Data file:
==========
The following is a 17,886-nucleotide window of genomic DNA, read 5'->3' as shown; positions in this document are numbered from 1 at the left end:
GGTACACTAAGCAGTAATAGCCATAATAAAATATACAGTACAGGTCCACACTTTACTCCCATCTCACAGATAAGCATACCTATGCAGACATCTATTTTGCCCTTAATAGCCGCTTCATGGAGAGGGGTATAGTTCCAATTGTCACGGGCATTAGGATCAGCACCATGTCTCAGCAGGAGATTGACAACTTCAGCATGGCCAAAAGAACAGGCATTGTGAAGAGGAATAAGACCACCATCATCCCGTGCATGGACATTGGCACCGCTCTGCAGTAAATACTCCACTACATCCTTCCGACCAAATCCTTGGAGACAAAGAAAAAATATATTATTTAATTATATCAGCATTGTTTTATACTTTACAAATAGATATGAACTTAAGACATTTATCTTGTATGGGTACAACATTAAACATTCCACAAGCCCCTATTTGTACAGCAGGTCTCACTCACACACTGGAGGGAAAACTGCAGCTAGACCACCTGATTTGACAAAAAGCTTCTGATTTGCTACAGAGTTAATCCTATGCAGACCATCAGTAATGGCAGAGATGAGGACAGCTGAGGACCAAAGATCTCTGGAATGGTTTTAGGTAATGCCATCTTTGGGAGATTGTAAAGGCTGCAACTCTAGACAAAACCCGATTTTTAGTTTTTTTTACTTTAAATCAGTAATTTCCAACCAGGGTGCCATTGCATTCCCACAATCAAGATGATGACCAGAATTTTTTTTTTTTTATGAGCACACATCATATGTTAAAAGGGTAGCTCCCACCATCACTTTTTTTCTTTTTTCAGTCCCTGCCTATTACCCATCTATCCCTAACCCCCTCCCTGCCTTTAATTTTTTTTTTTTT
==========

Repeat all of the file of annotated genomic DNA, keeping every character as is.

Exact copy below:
The following is a 17,886-nucleotide window of genomic DNA, read 5'->3' as shown; positions in this document are numbered from 1 at the left end:
GGTACACTAAGCAGTAATAGCCATAATAAAATATACAGTACAGGTCCACACTTTACTCCCATCTCACAGATAAGCATACCTATGCAGACATCTATTTTGCCCTTAATAGCCGCTTCATGGAGAGGGGTATAGTTCCAATTGTCACGGGCATTAGGATCAGCACCATGTCTCAGCAGGAGATTGACAACTTCAGCATGGCCAAAAGAACAGGCATTGTGAAGAGGAATAAGACCACCATCATCCCGTGCATGGACATTGGCACCGCTCTGCAGTAAATACTCCACTACATCCTTCCGACCAAATCCTTGGAGACAAAGAAAAAATATATTATTTAATTATATCAGCATTGTTTTATACTTTACAAATAGATATGAACTTAAGACATTTATCTTGTATGGGTACAACATTAAACATTCCACAAGCCCCTATTTGTACAGCAGGTCTCACTCACACACTGGAGGGAAAACTGCAGCTAGACCACCTGATTTGACAAAAAGCTTCTGATTTGCTACAGAGTTAATCCTATGCAGACCATCAGTAATGGCAGAGATGAGGACAGCTGAGGACCAAAGATCTCTGGAATGGTTTTAGGTAATGCCATCTTTGGGAGATTGTAAAGGCTGCAACTCTAGACAAAACCCGATTTTTAGTTTTTTTTACTTTAAATCAGTAATTTCCAACCAGGGTGCCATTGCATTCCCACAATCAAGATGATGACCAGAATTTTTTTTTTTTTATGAGCACACATCATATGTTAAAAGGGTAGCTCCCACCATCACTTTTTTTCTTTTTTCAGTCCCTGCCTATTACCCATCTATCCCTAACCCCCTCCCTGCCTTTAATTTTTTTTTTTTT